Announcing Stack Overflow Documentation

We started with Q&A. Technical documentation is next, and we need your help.

Whether you're a beginner or an experienced developer, you can contribute.

Sign up and start helping → Learn more about Documentation →

i'm trying to drag and drop a button the problem is that when i use getX() at motion event it works but the button starts to tremble . When i call the method getRawX() it does not tremble but it jumps at least 80px right before i start the drag and drop .

how can i managed that , i'll post my code here:

    public class MyButton extends Button {

private final static int START_DRAGGING = 0;
private final static int STOP_DRAGGING = 1;

private int status;
private LinearLayout parentLayout;

public MyButton(Context context) {


public MyButton(Context context, AttributeSet attrs) {
    super(context, attrs);


public MyButton(Context context, AttributeSet attrs, int defStyle) {
    super(context, attrs, defStyle);


public boolean onTouchEvent(MotionEvent event) {

    // Log.i("teste", "Button width: " + btWidth + ", Height : "+ btHeight);

    switch (event.getAction()) {
    case MotionEvent.ACTION_DOWN:
        status = START_DRAGGING;
        Log.i("teste", "Coordenada on ACTION_DOWN: " + (int) event.getRawX());
    case MotionEvent.ACTION_UP:
        status = STOP_DRAGGING;
        Log.i("teste", "Coordenada on ACTION_UP: " + (int) event.getRawX());
    case MotionEvent.ACTION_MOVE:
        if(status == START_DRAGGING){
            parentLayout.setPadding((int)event.getRawX(), 0,0,0);
            Log.i("teste", "Coordenada on ACTION_MOVE: " + (int) event.getRawX());


    return true;


share|improve this question
up vote 3 down vote accepted

event.getX() returns touch coordinates relative to your view (the button), event.getRawX() returns touch coordinates relative to the display, so I would think the first way is the correct one, if you set the padding of the button, instead of the layout. But you'll still have the "jump" problem because you're supposed to touch the button, not its edge, and the first move will put the edge under your finger.

I would try using a GestureDetector, its OnGestureListener has an onScroll() method that gives you the scrolling distance (it does the job of remembering last position and giving a relative motion), so that you can add that value to the padding, that is, you drag 10px => you add 10px of padding.

code example:

private GestureDetector gd =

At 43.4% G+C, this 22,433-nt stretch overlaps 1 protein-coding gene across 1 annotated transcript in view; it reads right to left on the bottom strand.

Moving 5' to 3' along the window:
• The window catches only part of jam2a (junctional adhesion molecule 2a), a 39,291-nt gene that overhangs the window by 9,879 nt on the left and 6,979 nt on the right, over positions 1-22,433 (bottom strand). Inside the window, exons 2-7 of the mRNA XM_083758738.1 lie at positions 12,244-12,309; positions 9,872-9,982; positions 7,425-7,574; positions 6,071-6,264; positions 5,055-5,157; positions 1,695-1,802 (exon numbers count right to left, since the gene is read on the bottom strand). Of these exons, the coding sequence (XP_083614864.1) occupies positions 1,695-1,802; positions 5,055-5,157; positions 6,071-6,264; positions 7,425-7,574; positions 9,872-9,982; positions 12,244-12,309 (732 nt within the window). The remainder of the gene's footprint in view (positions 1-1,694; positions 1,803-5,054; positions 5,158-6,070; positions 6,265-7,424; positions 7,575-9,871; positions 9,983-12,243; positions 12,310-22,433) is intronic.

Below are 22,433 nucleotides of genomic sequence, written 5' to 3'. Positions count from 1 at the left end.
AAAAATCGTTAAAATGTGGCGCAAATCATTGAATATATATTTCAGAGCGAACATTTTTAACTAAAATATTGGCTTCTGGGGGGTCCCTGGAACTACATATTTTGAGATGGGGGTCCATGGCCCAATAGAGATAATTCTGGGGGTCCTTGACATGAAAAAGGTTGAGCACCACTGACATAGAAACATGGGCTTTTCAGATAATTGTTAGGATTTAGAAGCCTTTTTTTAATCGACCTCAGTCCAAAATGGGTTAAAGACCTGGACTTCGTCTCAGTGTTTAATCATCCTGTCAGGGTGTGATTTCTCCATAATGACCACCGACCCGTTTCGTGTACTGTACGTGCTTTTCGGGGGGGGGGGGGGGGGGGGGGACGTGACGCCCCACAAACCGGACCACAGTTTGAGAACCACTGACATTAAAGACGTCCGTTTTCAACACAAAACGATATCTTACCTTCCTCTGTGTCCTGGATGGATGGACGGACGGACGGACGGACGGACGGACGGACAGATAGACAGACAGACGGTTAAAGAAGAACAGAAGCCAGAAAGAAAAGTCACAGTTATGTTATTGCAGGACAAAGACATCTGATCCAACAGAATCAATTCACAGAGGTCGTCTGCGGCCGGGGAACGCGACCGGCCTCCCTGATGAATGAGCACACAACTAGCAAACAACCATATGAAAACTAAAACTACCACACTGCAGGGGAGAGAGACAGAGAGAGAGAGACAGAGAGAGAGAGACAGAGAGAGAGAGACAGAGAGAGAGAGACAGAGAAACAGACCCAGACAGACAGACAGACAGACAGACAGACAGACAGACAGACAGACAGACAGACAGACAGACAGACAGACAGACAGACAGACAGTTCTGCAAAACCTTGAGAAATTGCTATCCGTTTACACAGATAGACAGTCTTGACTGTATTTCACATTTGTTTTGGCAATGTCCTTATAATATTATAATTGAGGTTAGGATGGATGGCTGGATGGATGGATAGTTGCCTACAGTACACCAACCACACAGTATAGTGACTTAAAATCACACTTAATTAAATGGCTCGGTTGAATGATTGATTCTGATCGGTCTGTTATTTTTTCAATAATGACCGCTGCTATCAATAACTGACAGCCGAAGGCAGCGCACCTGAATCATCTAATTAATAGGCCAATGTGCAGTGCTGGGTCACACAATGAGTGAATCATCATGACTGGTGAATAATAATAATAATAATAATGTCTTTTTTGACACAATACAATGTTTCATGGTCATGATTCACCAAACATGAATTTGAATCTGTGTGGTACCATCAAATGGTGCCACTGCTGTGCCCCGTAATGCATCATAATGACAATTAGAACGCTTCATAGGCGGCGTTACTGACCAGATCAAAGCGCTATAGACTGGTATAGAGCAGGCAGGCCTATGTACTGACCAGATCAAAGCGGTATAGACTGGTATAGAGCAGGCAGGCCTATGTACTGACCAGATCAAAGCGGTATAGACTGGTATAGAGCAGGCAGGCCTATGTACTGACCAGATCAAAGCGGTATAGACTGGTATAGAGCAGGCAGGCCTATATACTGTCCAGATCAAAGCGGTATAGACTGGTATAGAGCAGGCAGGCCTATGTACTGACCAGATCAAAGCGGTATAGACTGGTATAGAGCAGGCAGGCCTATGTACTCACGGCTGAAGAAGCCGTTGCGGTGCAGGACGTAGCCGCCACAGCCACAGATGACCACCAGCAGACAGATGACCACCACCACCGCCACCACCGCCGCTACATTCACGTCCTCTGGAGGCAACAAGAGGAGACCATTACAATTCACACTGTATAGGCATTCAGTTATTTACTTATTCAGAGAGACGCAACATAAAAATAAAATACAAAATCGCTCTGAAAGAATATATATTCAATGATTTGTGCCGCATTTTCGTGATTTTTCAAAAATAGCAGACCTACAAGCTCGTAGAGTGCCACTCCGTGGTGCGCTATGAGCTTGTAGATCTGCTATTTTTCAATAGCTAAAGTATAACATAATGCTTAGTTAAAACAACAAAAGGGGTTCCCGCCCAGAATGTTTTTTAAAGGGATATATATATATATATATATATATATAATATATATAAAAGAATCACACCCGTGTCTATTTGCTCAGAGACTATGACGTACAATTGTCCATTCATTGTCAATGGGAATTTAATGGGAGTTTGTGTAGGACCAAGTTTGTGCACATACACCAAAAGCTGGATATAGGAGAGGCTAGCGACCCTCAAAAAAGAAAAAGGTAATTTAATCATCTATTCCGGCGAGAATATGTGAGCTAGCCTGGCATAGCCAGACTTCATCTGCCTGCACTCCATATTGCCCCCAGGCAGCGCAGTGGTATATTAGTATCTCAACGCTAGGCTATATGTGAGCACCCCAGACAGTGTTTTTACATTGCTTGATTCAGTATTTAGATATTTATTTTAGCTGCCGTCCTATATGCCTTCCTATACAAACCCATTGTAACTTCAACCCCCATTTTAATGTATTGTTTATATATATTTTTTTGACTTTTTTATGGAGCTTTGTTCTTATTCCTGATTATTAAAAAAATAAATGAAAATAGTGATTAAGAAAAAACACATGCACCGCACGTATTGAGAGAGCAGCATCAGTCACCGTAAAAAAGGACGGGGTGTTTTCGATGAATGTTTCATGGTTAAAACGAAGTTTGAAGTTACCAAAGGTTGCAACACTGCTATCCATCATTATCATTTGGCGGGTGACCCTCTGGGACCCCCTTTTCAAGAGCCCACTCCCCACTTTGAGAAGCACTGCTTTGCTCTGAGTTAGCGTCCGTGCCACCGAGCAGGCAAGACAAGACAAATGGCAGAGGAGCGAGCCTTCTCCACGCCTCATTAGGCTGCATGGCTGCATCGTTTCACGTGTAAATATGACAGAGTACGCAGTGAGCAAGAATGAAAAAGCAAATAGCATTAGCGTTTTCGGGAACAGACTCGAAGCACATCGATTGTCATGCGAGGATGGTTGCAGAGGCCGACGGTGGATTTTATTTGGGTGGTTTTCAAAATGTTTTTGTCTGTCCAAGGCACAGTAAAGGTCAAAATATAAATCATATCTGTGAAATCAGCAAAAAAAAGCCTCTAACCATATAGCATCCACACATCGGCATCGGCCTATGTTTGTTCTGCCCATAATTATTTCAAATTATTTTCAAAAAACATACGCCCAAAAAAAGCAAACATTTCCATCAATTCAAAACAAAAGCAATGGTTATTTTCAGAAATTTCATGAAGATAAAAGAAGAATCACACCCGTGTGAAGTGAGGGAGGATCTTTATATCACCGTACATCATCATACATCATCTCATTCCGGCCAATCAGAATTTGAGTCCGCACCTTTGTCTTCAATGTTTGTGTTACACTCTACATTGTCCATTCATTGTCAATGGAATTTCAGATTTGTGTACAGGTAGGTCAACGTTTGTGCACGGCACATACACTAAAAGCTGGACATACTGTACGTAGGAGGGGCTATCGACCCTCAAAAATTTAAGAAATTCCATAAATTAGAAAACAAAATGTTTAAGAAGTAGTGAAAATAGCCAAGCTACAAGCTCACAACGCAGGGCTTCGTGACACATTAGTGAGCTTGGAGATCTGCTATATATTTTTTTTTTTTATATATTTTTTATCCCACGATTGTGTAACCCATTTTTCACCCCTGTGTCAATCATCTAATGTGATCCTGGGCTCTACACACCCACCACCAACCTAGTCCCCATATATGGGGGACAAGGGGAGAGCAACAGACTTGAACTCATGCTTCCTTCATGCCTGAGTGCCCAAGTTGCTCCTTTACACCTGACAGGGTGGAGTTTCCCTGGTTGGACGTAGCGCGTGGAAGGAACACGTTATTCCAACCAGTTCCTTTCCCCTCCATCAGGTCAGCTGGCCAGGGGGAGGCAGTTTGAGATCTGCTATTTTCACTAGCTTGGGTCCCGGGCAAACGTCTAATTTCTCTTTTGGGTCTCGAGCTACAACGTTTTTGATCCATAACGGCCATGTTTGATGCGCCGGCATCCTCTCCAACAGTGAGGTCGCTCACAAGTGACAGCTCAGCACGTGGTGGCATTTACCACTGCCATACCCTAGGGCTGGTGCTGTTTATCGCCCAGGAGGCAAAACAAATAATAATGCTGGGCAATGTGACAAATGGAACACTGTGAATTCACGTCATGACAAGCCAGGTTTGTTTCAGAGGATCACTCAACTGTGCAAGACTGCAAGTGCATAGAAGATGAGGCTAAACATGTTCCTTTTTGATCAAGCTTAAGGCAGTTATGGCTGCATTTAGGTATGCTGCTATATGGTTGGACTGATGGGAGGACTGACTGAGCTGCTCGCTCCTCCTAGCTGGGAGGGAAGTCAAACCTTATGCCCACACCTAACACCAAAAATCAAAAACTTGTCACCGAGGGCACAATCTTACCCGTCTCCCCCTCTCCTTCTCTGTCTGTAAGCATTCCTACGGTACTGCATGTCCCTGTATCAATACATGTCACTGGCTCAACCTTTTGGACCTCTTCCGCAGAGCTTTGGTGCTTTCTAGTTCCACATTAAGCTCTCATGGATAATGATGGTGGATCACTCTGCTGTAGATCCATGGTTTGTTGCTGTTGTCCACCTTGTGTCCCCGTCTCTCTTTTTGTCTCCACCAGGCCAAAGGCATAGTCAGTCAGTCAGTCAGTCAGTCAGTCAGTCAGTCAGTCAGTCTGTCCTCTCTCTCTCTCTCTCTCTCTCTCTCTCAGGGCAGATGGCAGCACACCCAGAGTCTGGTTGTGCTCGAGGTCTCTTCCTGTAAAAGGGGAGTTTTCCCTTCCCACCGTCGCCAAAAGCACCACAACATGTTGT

new GestureDetector(getContext(), new SimpleOnGestureListener() {
    public boolean onScroll(MotionEvent e1, MotionEvent e2,
                                            float distanceX, float distanceY) {
    public boolean onDown(MotionEvent e) {
        return true; // else no event will be handled

I would also add some checks to prevent negative or excessive paddings.

share|improve this answer
could you give a code example ? – user569873 Feb 7 '11 at 17:44
@user569873: added example. oh, you'll have to put return gd.onTouchEvent(event) inside view's onTouchEvent(). – bigstones Feb 7 '11 at 17:58
Thanks a lot .. – user569873 Feb 7 '11 at 17:58

I have been working on touching and moving objects too. I started out making something move in a similar way: changing the top and left padding. Pretty quickly, as I added more moveable objects to the screen, things got a bit confusing. I would touch one spot on the screen and something else would start moving. What was going on was there were multiple overlapping views on the screen. Only the top view would receive the touch events.

I found a post that suggested taking a look at the Android Launcher code and seeing how they did drag and drop. I think their approach is really good. You do have to add a ViewGroup to hold your moveable objects, but that works out. The bounds of views match what you see on the screen and you end up with no surprises. Events go to the view you expect.

If it turns out you are going to have more than one moveable object, you might want to take a look at my blog post: "Moving Views In Android". More explanations about the Android Launcher and source code are there.

share|improve this answer

Your Answer


By posting your answer, you agree to the privacy policy and terms of service.

Not the answer you're looking for? Browse other questions tagged or ask your own question.